14. You know, in a somewhat related vein, elements of the Afghan Army have been/are being issued S&W Sigma 9mm pistols. I never shot one, but I’ve been to the factory, handled them, and they feel terrific in your hand. Just not so swell on durability and function, from what I read.

  15. I’m not so sure this is a good idea. Russian weapons, from rifles to tanks, were designed to be maintained by poorly educated conscripts. I think even the naval and air hardware was built that way. Our weapons systems assume a somewhat higher level of education. Uncle Saddam had a relatively well educated population until the end of Desert Storm, it’s all been downhill since then. Most Iraqi jundi (soldiers) are illiterate, near 75%. The Iraqis also seem averse to doing much in the way of preventative maintenance. It will be twenty years before they are capable of maintaining complicated equipment. AKs and T-55s are just easier to keep running, in my humble opinion.

  16. Has anyone posting here ever used an M-16 variant (or anything else for that matter) in combat? I ran my M-4 dry for at least a month in Iraq and it got through several long and nasty firefights without a hitch. I think if the Iraqi’s can afford it it’s a great step up from the AK, which, despite the godlike qualities bestowed upon in by armchair commandos on the history channel, is nowhere near as reliable as said.

  17. I was in the first Gulf War – Fired my A2 at range – never in live firefight – many jams in a freshly cleaned rifle. My company (H&S, 1/25 Marines) was literally freaking out at how many rifles failed at the range 2 days before Desert Storm started. I think the AK is a piece of shit meant for untrained peasants to spray bullets. The G3’s the Suadis used back then and the Steyr’s they replaced them with are better alternatives.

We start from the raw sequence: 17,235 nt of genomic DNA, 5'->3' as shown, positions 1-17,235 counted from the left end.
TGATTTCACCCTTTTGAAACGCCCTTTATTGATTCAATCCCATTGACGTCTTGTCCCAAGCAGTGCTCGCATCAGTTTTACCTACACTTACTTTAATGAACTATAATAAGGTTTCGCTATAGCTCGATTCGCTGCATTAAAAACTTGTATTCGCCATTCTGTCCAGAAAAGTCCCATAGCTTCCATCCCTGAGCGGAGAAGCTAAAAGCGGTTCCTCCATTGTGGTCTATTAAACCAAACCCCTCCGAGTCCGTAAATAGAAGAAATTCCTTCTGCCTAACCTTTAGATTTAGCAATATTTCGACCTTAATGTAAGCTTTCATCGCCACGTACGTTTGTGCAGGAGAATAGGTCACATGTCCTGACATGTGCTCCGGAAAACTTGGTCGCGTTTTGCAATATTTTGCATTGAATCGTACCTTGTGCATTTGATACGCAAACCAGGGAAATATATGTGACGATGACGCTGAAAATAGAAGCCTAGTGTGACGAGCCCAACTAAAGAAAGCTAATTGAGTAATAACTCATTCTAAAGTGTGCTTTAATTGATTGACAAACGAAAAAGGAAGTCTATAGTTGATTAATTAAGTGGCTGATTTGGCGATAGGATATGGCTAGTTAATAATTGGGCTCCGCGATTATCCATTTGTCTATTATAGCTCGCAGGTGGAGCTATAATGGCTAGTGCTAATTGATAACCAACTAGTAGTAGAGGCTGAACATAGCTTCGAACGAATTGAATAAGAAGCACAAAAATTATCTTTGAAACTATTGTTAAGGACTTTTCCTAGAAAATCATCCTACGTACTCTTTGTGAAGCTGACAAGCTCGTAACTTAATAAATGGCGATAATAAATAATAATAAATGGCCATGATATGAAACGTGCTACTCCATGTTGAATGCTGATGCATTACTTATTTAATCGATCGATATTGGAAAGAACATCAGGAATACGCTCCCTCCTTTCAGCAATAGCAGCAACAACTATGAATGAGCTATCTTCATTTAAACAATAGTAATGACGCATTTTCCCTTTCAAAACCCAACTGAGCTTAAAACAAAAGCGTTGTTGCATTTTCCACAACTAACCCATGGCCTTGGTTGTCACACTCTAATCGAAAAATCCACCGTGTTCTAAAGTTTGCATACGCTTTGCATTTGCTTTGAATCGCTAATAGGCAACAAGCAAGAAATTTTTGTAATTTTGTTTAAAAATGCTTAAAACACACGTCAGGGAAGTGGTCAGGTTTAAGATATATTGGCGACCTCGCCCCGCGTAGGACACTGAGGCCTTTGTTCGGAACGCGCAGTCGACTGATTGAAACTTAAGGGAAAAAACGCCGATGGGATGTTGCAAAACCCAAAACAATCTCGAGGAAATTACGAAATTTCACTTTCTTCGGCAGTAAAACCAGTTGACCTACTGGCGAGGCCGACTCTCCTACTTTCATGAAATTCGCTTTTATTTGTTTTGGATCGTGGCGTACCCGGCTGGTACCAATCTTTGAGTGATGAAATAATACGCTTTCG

18. The problem goes beyond one person having a fire fight or two where their gun didn’t jam. That doesn’t make it a great weapon. The issue is not whether or not some of the M-16s work ok. The issue is do 99.999% of them work like they should 99.999% of the time. The answer to that is clearly no, and it has been for 30 years. Then add to that they fact that it shoots a wimpy little round, although that’s part of what makes it unreliable, it’s a gun that does nothing well. It doesn’t make a good club. It doesn’t hold a bayonet well. It barely meets the criteria of being a weapon, except perhaps one of subtrefuge. A weapon for our enemies. Don’t make the mistake of blaming our military contractors for this POS. They don’t care about the M-16. They’d prefer to have the gun made by the Chinese and import them all. I’ll bet most of the parts already are made there. All they really want is the development money to replace it. They’d be happy to drag that development effort out another 30 years because you are stupid enough to pay them more profit on development than you do on producing weapons. Is that the military contractor’s fault? Nothing’s going to get better until you finally figure out that when you pay someone more to fail, they’re going to fail. Capitalism works. It can either work for you or against you. It’s your choice.

  19. When I say ‘you’ in the above rant, I don’t mean ‘Bram’. He knows what a screwed up mess our current procurement system is. I mean ‘you’ the US taxpayer who is getting screwed by this mess. Just making sure I was clear.

  20. It would be waaaay to easy and cheap to buy 500k G36’s off the shelf from H&K for $900 a pop. Where’s the fun in that? How will that help keep some folks in Congress?